Date of Award

Spring 2012

Degree Name

Bachelor of Arts



First Advisor

Dan Lloyd

Second Advisor

Maurice Wade


Much of the international effort to prevent and treat HIV involves testing products and techniques on members of highly-infected populations in places such as sub-Saharan Africa. All of the ethical principles guiding and structuring this research are rooted in prominent Western ethical systems, and most research projects are conducted by Western or Westernized institutions. In a global culture that tends to reject ethical cultural relativism, the international community regularly touts these Western ideals as universally acceptable and applicable, often coming dangerously close to paternalism. While institutions and researchers are fundamentally well-intentioned, often the study set-up and procedures conflict with the values and ideals local to the area on some level. To illuminate the difficulties and complexities of modern, global, bioethical guidelines and research practices, this thesis analyzes two related HIV-prevention case studies from both traditional, Western and local, non-Western perspectives. It reveals the difficulties and strengths of both Kantian ethics and John Stuart Mill’s Utilitarianism before moving on to develop an ethic based upon the concept of ubuntu found in the region of Africa where the two studies take place. From these discussions arises the possibility for a universal ethic rooted in the common valuation of humanity that transcends all cultural differences and is common to all cultures and societies. This universal commonality opens up a much-needed space for discourse on global bioethics across cultural boundaries, allowing for mutual respect and providing a promising possibility for a universal, yet culturally sensitive, standard for global bioethics.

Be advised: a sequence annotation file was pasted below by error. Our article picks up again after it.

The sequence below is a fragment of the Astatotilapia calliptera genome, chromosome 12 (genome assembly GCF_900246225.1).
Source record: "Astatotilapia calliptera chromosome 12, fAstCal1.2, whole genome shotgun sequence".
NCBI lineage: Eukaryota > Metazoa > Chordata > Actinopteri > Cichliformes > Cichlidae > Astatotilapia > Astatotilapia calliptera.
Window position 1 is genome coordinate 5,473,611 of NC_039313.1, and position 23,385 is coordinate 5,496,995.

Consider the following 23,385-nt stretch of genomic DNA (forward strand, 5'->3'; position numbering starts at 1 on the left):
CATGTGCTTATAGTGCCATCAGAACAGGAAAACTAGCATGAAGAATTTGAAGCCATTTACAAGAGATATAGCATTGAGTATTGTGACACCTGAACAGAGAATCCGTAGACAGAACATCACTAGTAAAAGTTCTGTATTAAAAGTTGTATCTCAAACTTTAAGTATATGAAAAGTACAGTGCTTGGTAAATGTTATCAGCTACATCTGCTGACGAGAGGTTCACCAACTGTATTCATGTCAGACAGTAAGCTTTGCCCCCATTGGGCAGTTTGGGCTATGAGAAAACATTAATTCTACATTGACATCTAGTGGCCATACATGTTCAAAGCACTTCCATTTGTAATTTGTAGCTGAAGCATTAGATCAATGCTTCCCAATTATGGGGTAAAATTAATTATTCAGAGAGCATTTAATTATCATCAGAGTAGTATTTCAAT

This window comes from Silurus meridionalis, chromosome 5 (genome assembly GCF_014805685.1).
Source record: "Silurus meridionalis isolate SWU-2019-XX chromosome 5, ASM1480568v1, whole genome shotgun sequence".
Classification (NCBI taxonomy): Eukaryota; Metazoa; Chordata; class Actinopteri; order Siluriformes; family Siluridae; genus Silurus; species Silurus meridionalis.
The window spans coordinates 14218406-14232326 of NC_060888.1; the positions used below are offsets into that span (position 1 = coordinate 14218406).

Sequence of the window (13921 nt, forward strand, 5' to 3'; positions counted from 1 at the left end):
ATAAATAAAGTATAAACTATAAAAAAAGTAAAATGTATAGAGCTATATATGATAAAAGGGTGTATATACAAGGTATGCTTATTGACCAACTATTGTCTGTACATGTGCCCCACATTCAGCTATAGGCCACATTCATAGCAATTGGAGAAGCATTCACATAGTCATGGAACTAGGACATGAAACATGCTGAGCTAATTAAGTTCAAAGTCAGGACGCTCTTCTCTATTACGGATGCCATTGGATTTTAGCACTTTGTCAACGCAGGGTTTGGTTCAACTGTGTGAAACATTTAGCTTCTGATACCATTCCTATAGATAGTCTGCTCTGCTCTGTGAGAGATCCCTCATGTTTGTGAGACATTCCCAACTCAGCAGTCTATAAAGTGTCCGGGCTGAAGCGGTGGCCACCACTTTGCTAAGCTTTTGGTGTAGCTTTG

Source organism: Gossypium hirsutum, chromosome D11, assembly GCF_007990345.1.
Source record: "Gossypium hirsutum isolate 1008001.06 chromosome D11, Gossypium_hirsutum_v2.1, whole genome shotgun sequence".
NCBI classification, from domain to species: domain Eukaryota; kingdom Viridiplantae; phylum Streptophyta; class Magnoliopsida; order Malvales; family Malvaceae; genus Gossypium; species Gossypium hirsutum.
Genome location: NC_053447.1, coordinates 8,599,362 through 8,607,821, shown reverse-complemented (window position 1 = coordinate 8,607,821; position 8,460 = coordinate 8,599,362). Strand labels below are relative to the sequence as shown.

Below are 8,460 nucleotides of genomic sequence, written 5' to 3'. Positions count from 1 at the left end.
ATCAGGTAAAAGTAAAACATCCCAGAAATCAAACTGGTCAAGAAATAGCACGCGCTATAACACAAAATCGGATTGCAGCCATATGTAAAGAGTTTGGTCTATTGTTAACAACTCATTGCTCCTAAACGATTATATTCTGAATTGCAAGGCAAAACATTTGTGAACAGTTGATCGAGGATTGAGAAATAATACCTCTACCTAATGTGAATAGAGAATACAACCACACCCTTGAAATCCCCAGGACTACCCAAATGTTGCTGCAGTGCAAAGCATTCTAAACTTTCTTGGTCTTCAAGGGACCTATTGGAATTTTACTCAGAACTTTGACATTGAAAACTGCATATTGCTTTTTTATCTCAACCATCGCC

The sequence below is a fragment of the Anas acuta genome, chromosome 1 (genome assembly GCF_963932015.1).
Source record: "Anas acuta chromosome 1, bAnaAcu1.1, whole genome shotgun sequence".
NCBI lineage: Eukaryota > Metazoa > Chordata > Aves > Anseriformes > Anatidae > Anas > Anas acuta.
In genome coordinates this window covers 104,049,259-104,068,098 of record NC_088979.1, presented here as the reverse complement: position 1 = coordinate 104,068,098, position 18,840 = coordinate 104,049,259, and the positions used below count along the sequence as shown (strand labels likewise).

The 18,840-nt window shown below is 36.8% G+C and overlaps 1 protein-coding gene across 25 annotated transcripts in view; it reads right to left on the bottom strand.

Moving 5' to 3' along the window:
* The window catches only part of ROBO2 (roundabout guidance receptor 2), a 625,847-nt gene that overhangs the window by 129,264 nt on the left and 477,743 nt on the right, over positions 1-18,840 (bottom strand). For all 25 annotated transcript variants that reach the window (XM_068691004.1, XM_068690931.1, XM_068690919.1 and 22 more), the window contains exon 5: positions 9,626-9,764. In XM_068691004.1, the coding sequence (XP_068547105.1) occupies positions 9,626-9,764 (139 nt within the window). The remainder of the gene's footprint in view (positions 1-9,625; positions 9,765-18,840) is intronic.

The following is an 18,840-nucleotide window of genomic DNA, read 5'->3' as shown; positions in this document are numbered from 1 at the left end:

Senior thesis completed at Trinity College for the degree of Bachelor of Arts in Philosophy.